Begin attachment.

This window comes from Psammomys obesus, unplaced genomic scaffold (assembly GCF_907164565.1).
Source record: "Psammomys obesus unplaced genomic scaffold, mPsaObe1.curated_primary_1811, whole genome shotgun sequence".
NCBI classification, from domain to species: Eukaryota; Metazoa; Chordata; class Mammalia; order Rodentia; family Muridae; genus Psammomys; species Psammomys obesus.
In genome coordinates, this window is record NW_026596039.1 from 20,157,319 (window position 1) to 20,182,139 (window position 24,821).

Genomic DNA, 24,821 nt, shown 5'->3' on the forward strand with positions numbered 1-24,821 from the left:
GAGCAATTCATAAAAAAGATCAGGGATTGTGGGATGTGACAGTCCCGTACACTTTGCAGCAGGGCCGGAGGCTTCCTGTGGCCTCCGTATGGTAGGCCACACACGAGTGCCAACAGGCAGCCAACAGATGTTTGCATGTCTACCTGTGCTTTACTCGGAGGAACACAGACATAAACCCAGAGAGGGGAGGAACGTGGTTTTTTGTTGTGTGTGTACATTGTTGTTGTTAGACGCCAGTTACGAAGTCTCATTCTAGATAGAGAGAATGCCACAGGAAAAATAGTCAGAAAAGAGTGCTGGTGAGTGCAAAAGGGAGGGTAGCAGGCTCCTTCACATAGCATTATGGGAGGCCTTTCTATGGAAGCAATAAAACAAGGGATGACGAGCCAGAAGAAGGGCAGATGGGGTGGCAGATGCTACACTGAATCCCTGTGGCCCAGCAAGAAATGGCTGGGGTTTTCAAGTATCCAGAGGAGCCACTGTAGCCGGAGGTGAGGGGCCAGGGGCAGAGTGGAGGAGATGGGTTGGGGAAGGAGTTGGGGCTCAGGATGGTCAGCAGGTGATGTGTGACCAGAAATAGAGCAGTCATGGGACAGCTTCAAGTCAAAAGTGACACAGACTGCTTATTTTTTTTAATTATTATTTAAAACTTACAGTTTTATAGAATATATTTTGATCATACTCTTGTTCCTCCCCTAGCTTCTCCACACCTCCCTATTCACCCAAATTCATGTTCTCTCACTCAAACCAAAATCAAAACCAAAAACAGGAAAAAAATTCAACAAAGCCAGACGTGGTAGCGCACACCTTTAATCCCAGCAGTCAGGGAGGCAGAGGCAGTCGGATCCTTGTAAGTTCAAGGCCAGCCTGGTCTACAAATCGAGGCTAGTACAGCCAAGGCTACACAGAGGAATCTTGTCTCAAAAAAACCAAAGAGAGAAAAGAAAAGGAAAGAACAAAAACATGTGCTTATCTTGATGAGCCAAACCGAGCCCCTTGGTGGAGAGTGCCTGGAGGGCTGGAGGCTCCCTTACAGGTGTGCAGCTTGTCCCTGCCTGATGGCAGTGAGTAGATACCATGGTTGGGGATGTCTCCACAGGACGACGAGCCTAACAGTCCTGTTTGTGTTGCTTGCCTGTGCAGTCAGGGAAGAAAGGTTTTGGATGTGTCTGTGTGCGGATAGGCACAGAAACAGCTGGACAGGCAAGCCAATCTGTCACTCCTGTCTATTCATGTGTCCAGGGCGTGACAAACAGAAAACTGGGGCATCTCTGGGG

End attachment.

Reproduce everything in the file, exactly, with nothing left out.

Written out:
This window comes from Psammomys obesus, unplaced genomic scaffold (assembly GCF_907164565.1).
Source record: "Psammomys obesus unplaced genomic scaffold, mPsaObe1.curated_primary_1811, whole genome shotgun sequence".
NCBI classification, from domain to species: Eukaryota; Metazoa; Chordata; class Mammalia; order Rodentia; family Muridae; genus Psammomys; species Psammomys obesus.
In genome coordinates, this window is record NW_026596039.1 from 20,157,319 (window position 1) to 20,182,139 (window position 24,821).

Genomic DNA, 24,821 nt, shown 5'->3' on the forward strand with positions numbered 1-24,821 from the left:
GAGCAATTCATAAAAAAGATCAGGGATTGTGGGATGTGACAGTCCCGTACACTTTGCAGCAGGGCCGGAGGCTTCCTGTGGCCTCCGTATGGTAGGCCACACACGAGTGCCAACAGGCAGCCAACAGATGTTTGCATGTCTACCTGTGCTTTACTCGGAGGAACACAGACATAAACCCAGAGAGGGGAGGAACGTGGTTTTTTGTTGTGTGTGTACATTGTTGTTGTTAGACGCCAGTTACGAAGTCTCATTCTAGATAGAGAGAATGCCACAGGAAAAATAGTCAGAAAAGAGTGCTGGTGAGTGCAAAAGGGAGGGTAGCAGGCTCCTTCACATAGCATTATGGGAGGCCTTTCTATGGAAGCAATAAAACAAGGGATGACGAGCCAGAAGAAGGGCAGATGGGGTGGCAGATGCTACACTGAATCCCTGTGGCCCAGCAAGAAATGGCTGGGGTTTTCAAGTATCCAGAGGAGCCACTGTAGCCGGAGGTGAGGGGCCAGGGGCAGAGTGGAGGAGATGGGTTGGGGAAGGAGTTGGGGCTCAGGATGGTCAGCAGGTGATGTGTGACCAGAAATAGAGCAGTCATGGGACAGCTTCAAGTCAAAAGTGACACAGACTGCTTATTTTTTTTAATTATTATTTAAAACTTACAGTTTTATAGAATATATTTTGATCATACTCTTGTTCCTCCCCTAGCTTCTCCACACCTCCCTATTCACCCAAATTCATGTTCTCTCACTCAAACCAAAATCAAAACCAAAAACAGGAAAAAAATTCAACAAAGCCAGACGTGGTAGCGCACACCTTTAATCCCAGCAGTCAGGGAGGCAGAGGCAGTCGGATCCTTGTAAGTTCAAGGCCAGCCTGGTCTACAAATCGAGGCTAGTACAGCCAAGGCTACACAGAGGAATCTTGTCTCAAAAAAACCAAAGAGAGAAAAGAAAAGGAAAGAACAAAAACATGTGCTTATCTTGATGAGCCAAACCGAGCCCCTTGGTGGAGAGTGCCTGGAGGGCTGGAGGCTCCCTTACAGGTGTGCAGCTTGTCCCTGCCTGATGGCAGTGAGTAGATACCATGGTTGGGGATGTCTCCACAGGACGACGAGCCTAACAGTCCTGTTTGTGTTGCTTGCCTGTGCAGTCAGGGAAGAAAGGTTTTGGATGTGTCTGTGTGCGGATAGGCACAGAAACAGCTGGACAGGCAAGCCAATCTGTCACTCCTGTCTATTCATGTGTCCAGGGCGTGACAAACAGAAAACTGGGGCATCTCTGGGG